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Reconnecting with Nature: NFA Foster Carer’s ZenCube Creation

17.12.19
Reconnecting with Nature: NFA Foster Carer’s ZenCube Creation

Foster carer’s immersive ZenCube invention helps bring a sense of calm to stressful lifestyles

Finding the right work-life balance represents a difficult task for many people in the modern age. Whether it’s juggling the increasingly ‘always on’ nature of work commitments combined with raising children, caring for elderly relatives or managing social gatherings, it can be harder than ever to find time to look after our own mental wellbeing.

Plymouth based Susan Clements-Loftus, who fosters with the National Fostering Agency, has cared for 16 children in as many years. She believes that the knowledge she has gained around the impact that early-life trauma can have on children and young people has led her to this stage of her life. This involves the creation of a therapeutic, nature-focused private space known as The ZenCube, which she hopes can make a big difference to those who are experiencing mental health issues or lead particularly stressful lives.

Susan has recently graduated from Plymouth College of Art with a degree in Interior Design, which she completed while fostering 14-year-old Callum, and it was during the second year of the course that the earliest examples of The ZenCube were formed.

There were one or two other people there with children on the course and I think that being a parent and especially a single parent, you become very good at being organised, because you have to be‘, said Susan.

I wasn’t always at college and could quite often work from home, which meant it was possible to fit in around Callum and my older birth children; my son who is 17 and my daughter who is 18 years-old and now at university’.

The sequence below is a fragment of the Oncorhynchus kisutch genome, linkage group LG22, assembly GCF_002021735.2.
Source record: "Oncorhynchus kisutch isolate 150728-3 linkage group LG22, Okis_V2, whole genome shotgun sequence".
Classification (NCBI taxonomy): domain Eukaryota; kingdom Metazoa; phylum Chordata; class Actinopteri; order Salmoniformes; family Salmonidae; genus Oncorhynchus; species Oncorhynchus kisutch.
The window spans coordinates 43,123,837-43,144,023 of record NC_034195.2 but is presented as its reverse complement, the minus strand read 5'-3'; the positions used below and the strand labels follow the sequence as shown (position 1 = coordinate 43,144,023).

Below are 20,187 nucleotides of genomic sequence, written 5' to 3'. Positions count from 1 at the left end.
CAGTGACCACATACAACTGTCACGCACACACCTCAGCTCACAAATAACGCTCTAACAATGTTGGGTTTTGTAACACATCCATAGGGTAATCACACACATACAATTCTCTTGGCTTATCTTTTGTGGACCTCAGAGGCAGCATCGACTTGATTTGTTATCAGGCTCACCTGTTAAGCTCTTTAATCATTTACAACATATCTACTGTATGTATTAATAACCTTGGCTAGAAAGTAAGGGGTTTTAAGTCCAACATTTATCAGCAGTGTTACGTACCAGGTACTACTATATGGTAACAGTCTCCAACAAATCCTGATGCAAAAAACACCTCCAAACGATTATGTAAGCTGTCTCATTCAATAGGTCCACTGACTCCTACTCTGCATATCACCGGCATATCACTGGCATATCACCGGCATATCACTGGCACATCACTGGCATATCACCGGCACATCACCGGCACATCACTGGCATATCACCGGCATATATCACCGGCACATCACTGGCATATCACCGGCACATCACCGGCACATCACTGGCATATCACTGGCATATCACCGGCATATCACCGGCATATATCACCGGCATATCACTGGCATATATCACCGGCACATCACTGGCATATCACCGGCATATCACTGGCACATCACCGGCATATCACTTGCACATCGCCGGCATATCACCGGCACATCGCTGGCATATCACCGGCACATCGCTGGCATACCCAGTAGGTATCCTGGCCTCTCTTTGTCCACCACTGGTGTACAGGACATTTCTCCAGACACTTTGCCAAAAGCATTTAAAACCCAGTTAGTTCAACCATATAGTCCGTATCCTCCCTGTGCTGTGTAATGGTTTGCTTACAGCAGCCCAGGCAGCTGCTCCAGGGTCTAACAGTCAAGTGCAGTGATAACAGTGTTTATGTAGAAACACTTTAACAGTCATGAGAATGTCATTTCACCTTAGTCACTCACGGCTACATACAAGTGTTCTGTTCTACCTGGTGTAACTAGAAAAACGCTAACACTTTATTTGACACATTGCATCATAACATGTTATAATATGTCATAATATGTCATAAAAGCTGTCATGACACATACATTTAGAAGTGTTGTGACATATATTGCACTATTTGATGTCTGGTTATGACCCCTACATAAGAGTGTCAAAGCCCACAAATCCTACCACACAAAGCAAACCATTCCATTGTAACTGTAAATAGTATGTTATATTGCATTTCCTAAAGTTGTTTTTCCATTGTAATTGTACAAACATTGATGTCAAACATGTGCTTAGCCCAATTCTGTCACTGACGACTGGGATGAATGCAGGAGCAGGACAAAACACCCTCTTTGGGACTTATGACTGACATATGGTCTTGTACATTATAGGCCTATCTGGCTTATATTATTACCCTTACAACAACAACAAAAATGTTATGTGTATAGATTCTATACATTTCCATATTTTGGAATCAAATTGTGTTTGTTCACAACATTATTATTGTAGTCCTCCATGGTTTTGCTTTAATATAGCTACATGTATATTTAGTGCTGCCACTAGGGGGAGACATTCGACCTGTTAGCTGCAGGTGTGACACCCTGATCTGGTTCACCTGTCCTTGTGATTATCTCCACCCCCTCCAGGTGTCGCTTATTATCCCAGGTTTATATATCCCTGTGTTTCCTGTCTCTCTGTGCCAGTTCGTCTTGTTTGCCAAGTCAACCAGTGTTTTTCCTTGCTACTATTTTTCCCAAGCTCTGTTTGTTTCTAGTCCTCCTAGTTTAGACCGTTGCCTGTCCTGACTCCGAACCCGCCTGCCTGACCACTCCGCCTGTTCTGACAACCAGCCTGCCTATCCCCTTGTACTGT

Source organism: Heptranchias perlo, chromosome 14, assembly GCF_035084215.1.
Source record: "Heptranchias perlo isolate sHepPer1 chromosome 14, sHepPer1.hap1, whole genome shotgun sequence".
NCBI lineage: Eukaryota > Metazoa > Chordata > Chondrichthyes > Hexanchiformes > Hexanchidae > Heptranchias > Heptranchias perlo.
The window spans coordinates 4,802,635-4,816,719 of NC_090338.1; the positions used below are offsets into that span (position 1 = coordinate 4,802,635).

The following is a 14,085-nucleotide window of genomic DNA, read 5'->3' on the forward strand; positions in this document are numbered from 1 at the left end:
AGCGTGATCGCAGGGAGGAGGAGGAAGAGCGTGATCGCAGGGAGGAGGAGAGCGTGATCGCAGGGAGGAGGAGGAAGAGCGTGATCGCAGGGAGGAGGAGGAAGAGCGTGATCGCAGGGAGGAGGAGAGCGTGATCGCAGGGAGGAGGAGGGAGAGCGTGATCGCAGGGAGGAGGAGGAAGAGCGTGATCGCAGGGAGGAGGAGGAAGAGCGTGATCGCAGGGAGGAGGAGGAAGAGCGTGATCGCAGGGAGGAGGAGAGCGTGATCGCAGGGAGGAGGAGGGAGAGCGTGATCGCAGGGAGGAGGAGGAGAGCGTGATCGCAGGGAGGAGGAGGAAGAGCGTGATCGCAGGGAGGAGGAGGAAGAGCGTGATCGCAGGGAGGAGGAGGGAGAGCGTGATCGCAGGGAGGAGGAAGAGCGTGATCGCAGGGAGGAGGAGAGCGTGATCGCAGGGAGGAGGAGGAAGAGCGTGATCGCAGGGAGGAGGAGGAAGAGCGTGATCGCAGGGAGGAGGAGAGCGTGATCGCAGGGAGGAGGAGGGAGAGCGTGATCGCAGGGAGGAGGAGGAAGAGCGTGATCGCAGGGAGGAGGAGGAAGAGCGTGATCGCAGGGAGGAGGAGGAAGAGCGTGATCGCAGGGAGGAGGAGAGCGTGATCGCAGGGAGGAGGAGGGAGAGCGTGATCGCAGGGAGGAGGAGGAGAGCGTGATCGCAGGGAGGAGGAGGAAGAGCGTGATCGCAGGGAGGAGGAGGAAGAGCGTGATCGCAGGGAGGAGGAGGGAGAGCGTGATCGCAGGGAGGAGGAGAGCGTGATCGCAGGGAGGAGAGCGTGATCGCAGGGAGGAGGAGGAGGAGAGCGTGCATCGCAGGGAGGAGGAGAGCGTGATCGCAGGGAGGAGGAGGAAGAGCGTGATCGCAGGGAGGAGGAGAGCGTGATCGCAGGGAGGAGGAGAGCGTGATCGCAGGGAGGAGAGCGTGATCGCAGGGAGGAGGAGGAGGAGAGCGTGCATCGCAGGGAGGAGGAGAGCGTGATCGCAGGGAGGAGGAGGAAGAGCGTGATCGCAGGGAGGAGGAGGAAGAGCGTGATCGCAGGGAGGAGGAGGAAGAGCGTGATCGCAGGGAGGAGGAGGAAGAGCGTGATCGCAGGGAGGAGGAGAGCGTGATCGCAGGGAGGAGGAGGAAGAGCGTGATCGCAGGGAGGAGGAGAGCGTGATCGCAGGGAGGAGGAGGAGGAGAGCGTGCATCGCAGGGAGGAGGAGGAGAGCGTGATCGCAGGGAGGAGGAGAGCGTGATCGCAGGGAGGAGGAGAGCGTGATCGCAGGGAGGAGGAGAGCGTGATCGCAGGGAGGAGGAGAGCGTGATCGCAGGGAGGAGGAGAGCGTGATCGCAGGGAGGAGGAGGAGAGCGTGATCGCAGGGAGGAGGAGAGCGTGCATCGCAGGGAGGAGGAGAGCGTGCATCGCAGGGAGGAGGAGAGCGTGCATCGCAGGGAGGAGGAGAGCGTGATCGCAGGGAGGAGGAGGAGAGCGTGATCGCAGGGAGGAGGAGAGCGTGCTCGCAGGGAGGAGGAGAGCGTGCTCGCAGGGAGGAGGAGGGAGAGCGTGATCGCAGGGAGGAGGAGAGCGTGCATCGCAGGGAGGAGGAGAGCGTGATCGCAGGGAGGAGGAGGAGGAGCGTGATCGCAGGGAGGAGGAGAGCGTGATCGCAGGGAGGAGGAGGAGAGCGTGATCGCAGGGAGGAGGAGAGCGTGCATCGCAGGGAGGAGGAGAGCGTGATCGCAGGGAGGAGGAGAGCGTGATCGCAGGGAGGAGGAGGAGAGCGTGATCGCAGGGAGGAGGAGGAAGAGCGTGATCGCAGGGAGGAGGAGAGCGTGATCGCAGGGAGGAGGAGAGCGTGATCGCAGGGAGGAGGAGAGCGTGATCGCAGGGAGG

‘There were times when it was really hard, but sometimes I would just take Callum down to college with me and he always enjoyed that because he was then exposed to all the interesting and creative things that are going on there’.     

Susan Clements nature photo

We were asked to design a micro living space. This became something that I originally created for use in hospitals, where people with mental illness or those receiving chemotherapy treatment could spend time in a room that created a relaxed atmosphere”.

Appealing to all five human senses

Having come up with the original design for The ZenCube, Susan has since been encouraged to work on two different versions of the relaxation room. It is hoped that this will allow her idea to reach people across a wide range of industries by flexibly incorporating both indoor and outdoor locations; each designed so that they can appeal to all five human senses.

There is now an exterior ZenCube and an internal one. The external one, which was the initial concept, relies heavily on the location and planting around it because the connection to nature is really important‘.

In terms of being able to fully immerse people in the experience in terms of our senses, they will be able to choose from a variety of sounds inside depending on personal preference and location. This can include everything from sounds of nature to music, rain, the forest or even the ocean. There are also herbal teas for tasting and essential oil diffusers for smell, while there are lots of natural fibre throws to appeal to the touch‘.